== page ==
Jeffrey Hull wrote:Very interesting Martin. I appreciate what you are trying to achieve. 8)

I have a somewhat differing idea of the wechselhau, but I think your idea about it is worth considering.


Thanx man!

It would be great if you could give me your take on the wechselhau!

The main reason why I interpret the wechselhau as a unterhow from my low left to my high right with the long edge ending in a ox on the right or geschrencht ortt is beacause in full speed training it is the only way I can get the blade up in time to verzetsen a sturtzhow and get into vor.

The sturtzhau here is the one Joachim Nilsson of ARMA Gimo had long discussions about a couple of years back on the ARMA forum.

Thanx for all your input in this!
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Postby Stevie T » 17 Oct 2007 09:46

Martin Wallgren wrote:I think we can ignore the distance thing here! Otherwise almost non of the plates would work. And if we want to take it in consideration he could be doing it with a movement backwards instead of forward.

The possition he cuts from is this...
Image
Right guy! (edited, I put left by misstake here before. This written to explaine the otherwise very confused following posts.)

... and he will end up int Vom Tach.


And he is in the middle of the strike. there is no Swerch because the text states Unterhow.


Just to display more of my ignorance; why is this not a form of Zwerch made from below?

To me it has many of the attributes of the Zwerch, especially in regard to positioning of the sword; Taking the opponents strike at his strong, striking with the short edge, with the hands held high.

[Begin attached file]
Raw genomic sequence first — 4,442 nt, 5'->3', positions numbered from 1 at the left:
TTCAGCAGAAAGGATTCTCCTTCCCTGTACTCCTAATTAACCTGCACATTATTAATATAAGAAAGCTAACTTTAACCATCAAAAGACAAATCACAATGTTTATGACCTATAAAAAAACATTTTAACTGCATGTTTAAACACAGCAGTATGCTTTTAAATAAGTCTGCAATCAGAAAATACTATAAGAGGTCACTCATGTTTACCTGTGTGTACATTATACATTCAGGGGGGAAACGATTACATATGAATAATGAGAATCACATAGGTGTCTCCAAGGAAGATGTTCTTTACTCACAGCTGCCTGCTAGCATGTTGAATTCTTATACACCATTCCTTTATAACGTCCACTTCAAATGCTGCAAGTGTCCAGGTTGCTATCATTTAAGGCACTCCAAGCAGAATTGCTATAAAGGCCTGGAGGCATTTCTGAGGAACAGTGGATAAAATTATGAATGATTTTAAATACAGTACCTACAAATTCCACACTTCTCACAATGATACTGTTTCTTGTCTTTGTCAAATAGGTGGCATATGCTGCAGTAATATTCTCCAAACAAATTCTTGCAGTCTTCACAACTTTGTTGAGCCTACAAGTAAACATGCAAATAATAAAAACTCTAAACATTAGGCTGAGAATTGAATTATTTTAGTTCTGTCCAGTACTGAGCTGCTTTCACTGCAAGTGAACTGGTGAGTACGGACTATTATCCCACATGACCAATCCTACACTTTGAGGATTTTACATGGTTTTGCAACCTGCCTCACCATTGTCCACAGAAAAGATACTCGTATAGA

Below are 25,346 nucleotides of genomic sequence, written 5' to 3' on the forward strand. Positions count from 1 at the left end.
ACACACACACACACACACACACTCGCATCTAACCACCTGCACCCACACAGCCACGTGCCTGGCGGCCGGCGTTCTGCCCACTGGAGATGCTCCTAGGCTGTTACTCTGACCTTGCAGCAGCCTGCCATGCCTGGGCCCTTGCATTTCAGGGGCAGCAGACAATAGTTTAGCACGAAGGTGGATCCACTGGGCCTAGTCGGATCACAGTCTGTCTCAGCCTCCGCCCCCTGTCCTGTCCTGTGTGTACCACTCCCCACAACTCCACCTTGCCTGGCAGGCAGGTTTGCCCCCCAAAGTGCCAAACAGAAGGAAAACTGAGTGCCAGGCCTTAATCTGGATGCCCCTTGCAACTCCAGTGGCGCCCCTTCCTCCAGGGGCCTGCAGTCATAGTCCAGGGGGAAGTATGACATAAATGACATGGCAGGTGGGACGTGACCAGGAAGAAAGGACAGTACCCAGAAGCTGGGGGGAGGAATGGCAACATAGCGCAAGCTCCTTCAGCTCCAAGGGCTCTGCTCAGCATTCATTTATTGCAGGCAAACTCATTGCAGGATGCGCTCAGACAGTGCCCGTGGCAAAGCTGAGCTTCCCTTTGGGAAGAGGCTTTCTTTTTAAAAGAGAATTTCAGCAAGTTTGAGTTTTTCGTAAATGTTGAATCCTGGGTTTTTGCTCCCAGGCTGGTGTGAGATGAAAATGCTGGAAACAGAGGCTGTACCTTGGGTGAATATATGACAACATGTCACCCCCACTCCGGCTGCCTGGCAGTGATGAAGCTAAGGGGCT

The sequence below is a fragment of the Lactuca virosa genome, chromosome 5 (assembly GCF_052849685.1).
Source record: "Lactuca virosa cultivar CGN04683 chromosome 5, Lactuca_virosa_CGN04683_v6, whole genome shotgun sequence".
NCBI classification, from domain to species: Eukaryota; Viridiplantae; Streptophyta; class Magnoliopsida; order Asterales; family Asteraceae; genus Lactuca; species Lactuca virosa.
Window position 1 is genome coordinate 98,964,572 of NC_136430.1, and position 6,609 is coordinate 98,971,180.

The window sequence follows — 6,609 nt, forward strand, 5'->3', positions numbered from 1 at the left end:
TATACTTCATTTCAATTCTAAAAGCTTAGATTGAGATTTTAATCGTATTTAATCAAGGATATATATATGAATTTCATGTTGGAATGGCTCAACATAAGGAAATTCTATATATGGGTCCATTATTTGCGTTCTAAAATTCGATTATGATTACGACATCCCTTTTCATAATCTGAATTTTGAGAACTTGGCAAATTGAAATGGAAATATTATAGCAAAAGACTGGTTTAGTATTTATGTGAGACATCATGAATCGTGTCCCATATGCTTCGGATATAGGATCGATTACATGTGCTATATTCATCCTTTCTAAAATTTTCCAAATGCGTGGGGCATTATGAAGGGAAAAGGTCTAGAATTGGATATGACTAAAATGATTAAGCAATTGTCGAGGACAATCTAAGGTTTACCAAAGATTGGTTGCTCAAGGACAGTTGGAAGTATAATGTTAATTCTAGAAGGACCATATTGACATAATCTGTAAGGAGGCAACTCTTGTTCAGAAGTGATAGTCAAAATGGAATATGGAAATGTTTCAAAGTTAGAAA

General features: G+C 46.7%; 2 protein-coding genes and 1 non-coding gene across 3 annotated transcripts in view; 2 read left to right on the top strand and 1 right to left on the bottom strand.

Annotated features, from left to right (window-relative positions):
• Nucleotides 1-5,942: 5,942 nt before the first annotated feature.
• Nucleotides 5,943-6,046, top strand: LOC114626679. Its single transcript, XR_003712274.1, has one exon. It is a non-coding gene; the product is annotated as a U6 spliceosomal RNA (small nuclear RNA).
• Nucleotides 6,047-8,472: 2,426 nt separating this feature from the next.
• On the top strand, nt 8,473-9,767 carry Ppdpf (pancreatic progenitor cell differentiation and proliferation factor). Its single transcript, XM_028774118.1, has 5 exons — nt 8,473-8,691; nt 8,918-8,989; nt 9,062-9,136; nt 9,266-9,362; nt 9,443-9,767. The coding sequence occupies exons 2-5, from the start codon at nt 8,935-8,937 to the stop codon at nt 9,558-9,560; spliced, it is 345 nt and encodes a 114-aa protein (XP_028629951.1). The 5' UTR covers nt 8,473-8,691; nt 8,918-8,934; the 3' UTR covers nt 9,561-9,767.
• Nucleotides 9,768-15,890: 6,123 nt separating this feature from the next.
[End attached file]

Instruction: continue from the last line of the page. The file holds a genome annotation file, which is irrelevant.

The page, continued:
As in other texts a zwerch can be made either horizontal or with the point down, couldn't it be possible to make a zwerch with the point high.

Also if the left leg step is a slope to the left this provides a stronger position for taking the force of the opponents downward strike and changes the line of attack to allow a less vertical strike to his left. Or the short edge hits his rigth at the neck, making it more of a Crump?

If your opponent then pushes through, being strong at the bind, then you can allow your defence to collapse to your right, still maintaining cover, and move underneath his arm to place your left arm across his chest, your left knee behind his right and throw him to the ground as you see in RIngeck and TH.
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Postby Martin Wallgren » 17 Oct 2007 10:42

A swerch is with the edge and aimed at the upper blossen. But if you wanna I can call the strike in the picture a iverted shielhaow. Because thet sort of what I interpret it as.

Why well because in other plates he worh alot from that righthand ox, And as I have explained erlier Because of the speed the sturzhau comes with.
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Postby Jeffrey Hull » 17 Oct 2007 20:38

Martin Wallgren wrote:The main reason why I interpret the wechselhau as a unterhow from my low left to my high right with the long edge ending in a ox on the right or geschrencht ortt is beacause in full speed training it is the only way I can get the blade up in time to verzetsen a sturtzhow and get into vor.


I understand even better now, I think that is sensible. I want to try that myself. It seems similar to application of unterhau that becomes unicorn, as per Meyer.

Thanks,
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Postby Martin Wallgren » 17 Oct 2007 20:48

Jeffrey Hull wrote:
Martin Wallgren wrote:The main reason why I interpret the wechselhau as a unterhow from my low left to my high right with the long edge ending in a ox on the right or geschrencht ortt is beacause in full speed training it is the only way I can get the blade up in time to verzetsen a sturtzhow and get into vor.


I understand even better now, I think that is sensible. I want to try that myself. It seems similar to application of unterhau that becomes unicorn, as per Meyer.

Thanks,


Please tell me of your results when you tried it in training. Would help me alot!

Thanx!